Skip to main content

Part of the book series: Palgrave Studies in Gender and Education ((GED))

Abstract

Working as an outdoor leader in a profession with a male-dominated history and practice presents unique challenges for women. Women leaders continue to face inequitable work environments, sexual harassment, questioning of their technical outdoor skills and competency, and gender-role stereotyping. In addition, lesbian and gender-nonconforming leaders encounter challenges rooted in heterosexism and transphobia in the outdoor leadership field. This chapter examines some of those challenges using both anecdotal stories and research to uncover lessons for making the outdoor leadership field more accessible and equitable to women outdoor leaders.

This is a preview of subscription content, log in via an institution to check access.

Access this chapter

Subscribe and save

Springer+ Basic
EUR 32.99 /Month
  • Get 10 units per month
  • Download Article/Chapter or eBook
  • 1 Unit = 1 Article or 1 Chapter
  • Cancel anytime
Subscribe now

Buy Now

Chapter
USD 29.95
Price excludes VAT (USA)
  • Available as PDF
  • Read on any device
  • Instant download
  • Own it forever
eBook
USD 259.00
Price excludes VAT (USA)
  • Available as EPUB and PDF
  • Read on any device
  • Instant download
  • Own it forever
Softcover Book
USD 329.99
Price excludes VAT (USA)
  • Compact, lightweight edition
  • Dispatched in 3 to 5 business days
  • Free shipping worldwide - see info
Hardcover Book
USD 329.99
Price excludes VAT (USA)
  • Durable hardcover edition
  • Dispatched in 3 to 5 business days
  • Free shipping worldwide - see info

Tax calculation will be finalised at checkout

Purchases are for personal use only

Institutional subscriptions

Similar content being viewed by others

References

  • Allin, L. (2003). Women’s reflections on a career in outdoor education. In B. Humberstone, H. Brown, & K. Richards (Eds.), Whose journeys? The outdoors and adventure as social and cultural phenomena (pp. 229–239). Penrith, UK: Institute for Outdoor Learning.

    Google Scholar 

  • Allin, L. (2004). Climbing Mount Everest: Women, career and family in outdoor education. Australian Journal of Outdoor Education, 8(2), 64–71.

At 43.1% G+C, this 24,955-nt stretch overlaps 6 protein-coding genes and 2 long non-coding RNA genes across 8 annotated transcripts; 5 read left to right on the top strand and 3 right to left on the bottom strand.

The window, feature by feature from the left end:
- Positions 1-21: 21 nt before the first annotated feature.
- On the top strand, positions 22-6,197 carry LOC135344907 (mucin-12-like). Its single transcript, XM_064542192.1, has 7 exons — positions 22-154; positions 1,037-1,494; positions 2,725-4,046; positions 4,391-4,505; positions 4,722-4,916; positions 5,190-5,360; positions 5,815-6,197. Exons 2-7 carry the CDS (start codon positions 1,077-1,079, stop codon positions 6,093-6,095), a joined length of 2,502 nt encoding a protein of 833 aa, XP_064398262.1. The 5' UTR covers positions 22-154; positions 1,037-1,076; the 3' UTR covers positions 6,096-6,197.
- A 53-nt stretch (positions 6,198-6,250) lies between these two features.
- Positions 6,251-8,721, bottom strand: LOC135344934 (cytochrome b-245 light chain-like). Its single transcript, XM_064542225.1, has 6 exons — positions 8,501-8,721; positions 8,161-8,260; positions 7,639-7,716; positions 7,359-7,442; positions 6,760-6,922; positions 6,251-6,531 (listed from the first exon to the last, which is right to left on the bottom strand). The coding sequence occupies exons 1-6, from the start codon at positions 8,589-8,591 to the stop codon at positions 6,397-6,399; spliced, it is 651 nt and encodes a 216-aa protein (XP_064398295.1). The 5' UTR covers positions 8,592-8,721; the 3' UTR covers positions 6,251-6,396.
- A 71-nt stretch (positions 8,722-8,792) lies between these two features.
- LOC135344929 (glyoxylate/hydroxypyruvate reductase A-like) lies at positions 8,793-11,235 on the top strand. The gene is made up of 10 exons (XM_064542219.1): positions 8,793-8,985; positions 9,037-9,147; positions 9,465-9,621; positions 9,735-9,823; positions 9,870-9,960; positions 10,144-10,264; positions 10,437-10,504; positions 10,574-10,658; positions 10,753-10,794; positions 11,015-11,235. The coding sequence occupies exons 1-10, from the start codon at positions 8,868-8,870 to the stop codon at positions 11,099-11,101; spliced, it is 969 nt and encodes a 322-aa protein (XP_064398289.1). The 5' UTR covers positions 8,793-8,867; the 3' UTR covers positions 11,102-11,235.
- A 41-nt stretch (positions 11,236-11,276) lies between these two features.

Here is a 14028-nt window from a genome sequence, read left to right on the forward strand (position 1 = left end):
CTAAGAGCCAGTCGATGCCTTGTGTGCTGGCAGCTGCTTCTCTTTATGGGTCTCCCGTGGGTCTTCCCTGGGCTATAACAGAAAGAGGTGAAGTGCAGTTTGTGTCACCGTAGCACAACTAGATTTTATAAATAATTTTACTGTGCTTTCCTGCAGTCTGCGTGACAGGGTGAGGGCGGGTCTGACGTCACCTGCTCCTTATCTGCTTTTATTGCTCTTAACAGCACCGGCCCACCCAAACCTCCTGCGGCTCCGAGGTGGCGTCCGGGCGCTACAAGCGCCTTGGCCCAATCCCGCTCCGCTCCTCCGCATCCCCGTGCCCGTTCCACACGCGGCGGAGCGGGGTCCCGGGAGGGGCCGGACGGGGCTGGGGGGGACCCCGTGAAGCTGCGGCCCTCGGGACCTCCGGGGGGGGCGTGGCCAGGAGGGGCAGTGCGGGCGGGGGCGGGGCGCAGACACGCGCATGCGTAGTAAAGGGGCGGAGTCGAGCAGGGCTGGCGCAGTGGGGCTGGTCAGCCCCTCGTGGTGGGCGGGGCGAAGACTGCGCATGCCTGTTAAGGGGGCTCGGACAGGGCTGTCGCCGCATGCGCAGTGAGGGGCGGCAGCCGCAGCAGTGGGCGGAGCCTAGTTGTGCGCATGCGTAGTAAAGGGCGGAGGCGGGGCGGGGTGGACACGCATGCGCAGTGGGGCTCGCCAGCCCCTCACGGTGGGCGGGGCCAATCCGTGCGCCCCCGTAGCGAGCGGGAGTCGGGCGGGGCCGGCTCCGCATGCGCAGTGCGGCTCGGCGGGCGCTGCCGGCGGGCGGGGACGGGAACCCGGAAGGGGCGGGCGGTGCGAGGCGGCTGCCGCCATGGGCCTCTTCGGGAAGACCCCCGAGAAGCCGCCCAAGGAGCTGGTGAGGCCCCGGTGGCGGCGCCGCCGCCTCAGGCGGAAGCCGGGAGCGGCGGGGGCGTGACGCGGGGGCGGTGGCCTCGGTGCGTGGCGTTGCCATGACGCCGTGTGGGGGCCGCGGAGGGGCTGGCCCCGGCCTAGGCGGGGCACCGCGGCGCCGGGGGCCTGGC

Google Scholar 

  • Allison, P., & Pomeroy, E. (2000). How shall we “know”? Epistemological concerns in research in experiential education. The Journal of Experimental Education, 23(2), 91–98.

    Article  Google Scholar 

  • Appling, L. (1989). Women and leadership. National Outdoor Leadership School Staff Conference Proceedings (pp. 9–12). Lander, Wyoming.

    Google Scholar 

  • Bell, M. (1996). Feminists challenging assumptions about outdoor leadership. In K. Warren (Ed.), Women’s voices in experiential education (pp. 141–156). Dubuque, IA: Kendall/Hunt.

    Google Scholar 

  • Bell, M. (2008). Gendered experience: Social theory and experiential practice. In K. Warren, D. Mitten, & T. A. Loeffler (Eds.), Theory and practice of experiential education (pp. 429–444). Association for Experiential Education: Boulder, CO.

    Google Scholar 

  • Clark, S. (2015). Running into trouble: Constructions of danger and risk in girls’ access to outdoor space and physical activity. Sport, Education and Society, 20(8), 1012–1028.

    Article  Google Scholar 

  • Cousineau, L., & Roth, J. (2012). Pervasive patriarchal leadership ideology in seasonal residential summer camp staff. Leadership, 8(4), 421–440.

    Article  Google Scholar 

  • Edwards, K. (2006). Aspiring social justice ally identity development: A conceptual model. NASPA Journal, 43(4), 39–60.

    Google Scholar 

  • Frauman, E., & Washam, J. (2013). The role of gender as it relates to confidence among university outdoor programs’ staff. Journal of Outdoor Recreation, Education, and Leadership, 5(2), 119–123.

    Article  Google Scholar 

  • Frohlick, S. (2006). ‘Wanting the children and wanting K2’: The incommensurability of motherhood and mountaineering in Britain and North America in the late twentieth century. Gender, Place & Culture, 13(5), 477–490.

    Article  Google Scholar 

  • Jordan, D. (1992). Effective leadership for girls and women in outdoor recreation. Journal of Physical Education, Recreation & Dance, 63(2), 61–64.

    Article  Google Scholar 

  • Loeffler, T. A. (1995). Factors that influence women’s career development in outdoor leadership. Unpublished doctoral dissertation, University of Minnesota, Minneapolis.